I was saddened by the news that flute player Roger Sherlock passed away last week. He kindly welcomed me into his home in Bettystown, Co. Meath in May 2011 and shared stories about his life and music.
Roger was born in 1932 in Cloonfeightrin, Co. Mayo on the Sligo border and grew up surrounded by music: his grandfather played flute and whistle, his father sang, and his mother played melodeon. It was also a musical region: he went to the same school as fiddler and composer Brendan Tonra (late of Boston) and flute player Kevin Henry (now of Chicago) grew up about two miles away. While all these musicians were born on the Mayo side of the border, the region’s proximity to south Sligo and its famous fiddle players has led them to be associated with that tradition.
It was also an area with a high rate of emigration: Roger went to London in 1952 where the first musician he encountered was west Limerick flute player Paddy Taylor. During the mid-1950s he shared a flat and played music with Clare piper Willie Clancy. He led bands in the Irish dance halls and played with the Thatch Céilí Band when they won the All-Ireland title in 1986 and 1987. He also played regularly in the city’s many Irish pub sessions. Roger and his wife, Mona, returned to Ireland and settled in Bettystown, Co. Meath in 1994.
As a fellow flute player, one of the many things Roger and I discussed were flutes. He had a large collection, including some rather unique instruments. One of them is the beautiful ivory flute made in 1779 that he is pictured playing on the cover of his 1972 album, Memories of Sligo. In honour of Roger and the other men and women who have done so much to keep Irish music alive over the years, here is his story of how it came into his possession:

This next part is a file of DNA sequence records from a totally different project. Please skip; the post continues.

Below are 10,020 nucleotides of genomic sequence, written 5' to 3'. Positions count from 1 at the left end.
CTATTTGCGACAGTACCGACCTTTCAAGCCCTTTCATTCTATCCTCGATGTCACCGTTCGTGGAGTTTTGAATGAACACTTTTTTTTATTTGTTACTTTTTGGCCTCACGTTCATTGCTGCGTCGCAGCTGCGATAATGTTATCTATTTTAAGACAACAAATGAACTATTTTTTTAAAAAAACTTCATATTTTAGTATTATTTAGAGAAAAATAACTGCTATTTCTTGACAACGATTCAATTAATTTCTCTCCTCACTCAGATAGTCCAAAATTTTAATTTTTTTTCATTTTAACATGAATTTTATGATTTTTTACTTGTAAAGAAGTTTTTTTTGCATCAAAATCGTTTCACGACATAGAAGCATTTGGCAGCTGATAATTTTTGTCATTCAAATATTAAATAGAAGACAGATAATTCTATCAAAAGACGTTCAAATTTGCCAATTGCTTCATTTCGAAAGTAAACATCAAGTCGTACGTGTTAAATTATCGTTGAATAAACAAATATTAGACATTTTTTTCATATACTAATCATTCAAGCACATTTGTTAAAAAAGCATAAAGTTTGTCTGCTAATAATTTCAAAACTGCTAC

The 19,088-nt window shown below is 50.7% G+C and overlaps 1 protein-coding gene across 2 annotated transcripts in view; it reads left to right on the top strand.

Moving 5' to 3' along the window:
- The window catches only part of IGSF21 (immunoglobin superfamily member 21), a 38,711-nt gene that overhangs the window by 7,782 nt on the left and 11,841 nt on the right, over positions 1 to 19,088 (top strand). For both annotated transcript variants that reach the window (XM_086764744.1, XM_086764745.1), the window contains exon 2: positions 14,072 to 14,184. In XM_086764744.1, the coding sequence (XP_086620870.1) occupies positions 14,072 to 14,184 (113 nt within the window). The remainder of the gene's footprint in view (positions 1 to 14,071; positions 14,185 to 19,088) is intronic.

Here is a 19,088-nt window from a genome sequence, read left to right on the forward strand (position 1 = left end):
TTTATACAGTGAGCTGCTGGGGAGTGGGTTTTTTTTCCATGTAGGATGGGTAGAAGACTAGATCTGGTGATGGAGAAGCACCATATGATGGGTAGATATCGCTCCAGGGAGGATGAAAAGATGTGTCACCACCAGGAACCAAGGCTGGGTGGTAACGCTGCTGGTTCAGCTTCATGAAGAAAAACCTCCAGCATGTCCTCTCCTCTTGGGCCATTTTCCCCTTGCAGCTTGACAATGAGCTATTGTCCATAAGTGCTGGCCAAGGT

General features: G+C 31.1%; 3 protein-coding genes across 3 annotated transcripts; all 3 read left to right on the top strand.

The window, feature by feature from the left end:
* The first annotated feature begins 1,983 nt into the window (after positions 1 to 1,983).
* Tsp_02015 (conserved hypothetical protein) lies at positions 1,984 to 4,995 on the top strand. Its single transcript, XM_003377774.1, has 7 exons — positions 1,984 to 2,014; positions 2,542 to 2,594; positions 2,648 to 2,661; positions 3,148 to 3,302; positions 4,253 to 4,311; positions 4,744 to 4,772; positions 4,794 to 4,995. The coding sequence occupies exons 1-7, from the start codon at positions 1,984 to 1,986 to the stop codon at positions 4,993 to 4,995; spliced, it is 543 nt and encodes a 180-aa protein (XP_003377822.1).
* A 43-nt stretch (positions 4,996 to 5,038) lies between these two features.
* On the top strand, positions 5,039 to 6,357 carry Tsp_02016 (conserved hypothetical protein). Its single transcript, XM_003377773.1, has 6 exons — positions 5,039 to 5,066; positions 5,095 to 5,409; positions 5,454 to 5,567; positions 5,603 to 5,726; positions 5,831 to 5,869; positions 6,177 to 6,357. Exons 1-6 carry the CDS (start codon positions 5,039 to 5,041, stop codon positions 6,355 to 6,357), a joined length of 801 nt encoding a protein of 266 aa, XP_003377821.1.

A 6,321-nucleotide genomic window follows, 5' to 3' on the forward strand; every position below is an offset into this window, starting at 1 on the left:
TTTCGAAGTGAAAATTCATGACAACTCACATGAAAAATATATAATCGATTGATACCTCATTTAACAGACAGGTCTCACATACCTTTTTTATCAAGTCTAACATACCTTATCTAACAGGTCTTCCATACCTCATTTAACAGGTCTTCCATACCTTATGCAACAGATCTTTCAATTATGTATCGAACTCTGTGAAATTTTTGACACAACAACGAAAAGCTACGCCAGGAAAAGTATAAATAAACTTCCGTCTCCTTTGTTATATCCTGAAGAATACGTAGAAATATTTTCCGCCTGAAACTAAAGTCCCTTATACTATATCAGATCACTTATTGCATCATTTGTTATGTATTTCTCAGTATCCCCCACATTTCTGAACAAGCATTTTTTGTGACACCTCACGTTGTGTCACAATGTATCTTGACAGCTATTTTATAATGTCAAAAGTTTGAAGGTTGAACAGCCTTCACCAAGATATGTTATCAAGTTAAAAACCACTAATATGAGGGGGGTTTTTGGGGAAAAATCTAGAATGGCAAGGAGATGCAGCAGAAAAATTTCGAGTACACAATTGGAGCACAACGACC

Did you ever hear tell of the White Hart in Fulham Broadway? I played there for twelve years. We used to play there three nights a week and Sunday morning. There was this gentleman from Killasser in County Mayo, he used to come in every Sunday morning. He was a contractor; he was a plasterer. He used to play the war pipes, you know the pipes with the drones on the shoulders, he used to play those and he used to play the flute. He had an accident at work with a mixer, you know them mixers? He got his arm caught in the mixer and it pulled his arm from here out, so that finished his playing. This Sunday morning, he was very dedicated to the music, this Sunday morning anyway he came in and he something wrapped up in paper under his arm. He came up to the stage to me and he said ‘Roger, I want you to have this.’ I said, ‘what is it?’ He said, ‘it’s something I want to give to you ‘cause I cannot play it anymore.’ So he said, ‘you keep it.’ That was it… Wasn’t it a lovely present? Tom Kenny was his name. He’s dead now, years. I could never forget, of course never will forget him. Until someday I hope I never will [sell the flute].